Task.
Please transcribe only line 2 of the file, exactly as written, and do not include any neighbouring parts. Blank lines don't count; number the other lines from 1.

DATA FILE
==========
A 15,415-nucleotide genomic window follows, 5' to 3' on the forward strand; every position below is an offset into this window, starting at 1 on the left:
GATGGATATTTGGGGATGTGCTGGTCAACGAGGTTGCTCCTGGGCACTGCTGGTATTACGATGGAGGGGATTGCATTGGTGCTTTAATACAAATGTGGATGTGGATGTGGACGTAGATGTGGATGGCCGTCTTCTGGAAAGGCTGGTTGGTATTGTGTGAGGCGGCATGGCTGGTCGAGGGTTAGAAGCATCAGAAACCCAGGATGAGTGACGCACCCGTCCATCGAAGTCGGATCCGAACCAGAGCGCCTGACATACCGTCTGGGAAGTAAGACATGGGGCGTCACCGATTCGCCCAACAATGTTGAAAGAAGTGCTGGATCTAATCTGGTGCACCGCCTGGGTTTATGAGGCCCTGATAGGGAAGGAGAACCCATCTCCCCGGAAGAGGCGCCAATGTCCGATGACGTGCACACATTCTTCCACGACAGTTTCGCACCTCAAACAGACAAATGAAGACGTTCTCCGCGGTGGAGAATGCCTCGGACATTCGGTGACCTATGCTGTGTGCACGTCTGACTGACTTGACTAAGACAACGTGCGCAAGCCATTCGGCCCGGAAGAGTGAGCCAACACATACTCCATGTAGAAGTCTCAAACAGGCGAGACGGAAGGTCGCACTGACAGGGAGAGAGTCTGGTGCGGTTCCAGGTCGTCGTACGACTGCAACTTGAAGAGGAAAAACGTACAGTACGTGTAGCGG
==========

GATGGATATTTGGGGATGTGCTGGTCAACGAGGTTGCTCCTGGGCACTGCTGGTATTACGATGGAGGGGATTGCATTGGTGCTTTAATACAAATGTGGATGTGGATGTGGACGTAGATGTGGATGGCCGTCTTCTGGAAAGGCTGGTTGGTATTGTGTGAGGCGGCATGGCTGGTCGAGGGTTAGAAGCATCAGAAACCCAGGATGAGTGACGCACCCGTCCATCGAAGTCGGATCCGAACCAGAGCGCCTGACATACCGTCTGGGAAGTAAGACATGGGGCGTCACCGATTCGCCCAACAATGTTGAAAGAAGTGCTGGATCTAATCTGGTGCACCGCCTGGGTTTATGAGGCCCTGATAGGGAAGGAGAACCCATCTCCCCGGAAGAGGCGCCAATGTCCGATGACGTGCACACATTCTTCCACGACAGTTTCGCACCTCAAACAGACAAATGAAGACGTTCTCCGCGGTGGAGAATGCCTCGGACATTCGGTGACCTATGCTGTGTGCACGTCTGACTGACTTGACTAAGACAACGTGCGCAAGCCATTCGGCCCGGAAGAGTGAGCCAACACATACTCCATGTAGAAGTCTCAAACAGGCGAGACGGAAGGTCGCACTGACAGGGAGAGAGTCTGGTGCGGTTCCAGGTCGTCGTACGACTGCAACTTGAAGAGGAAAAACGTACAGTACGTGTAGCGG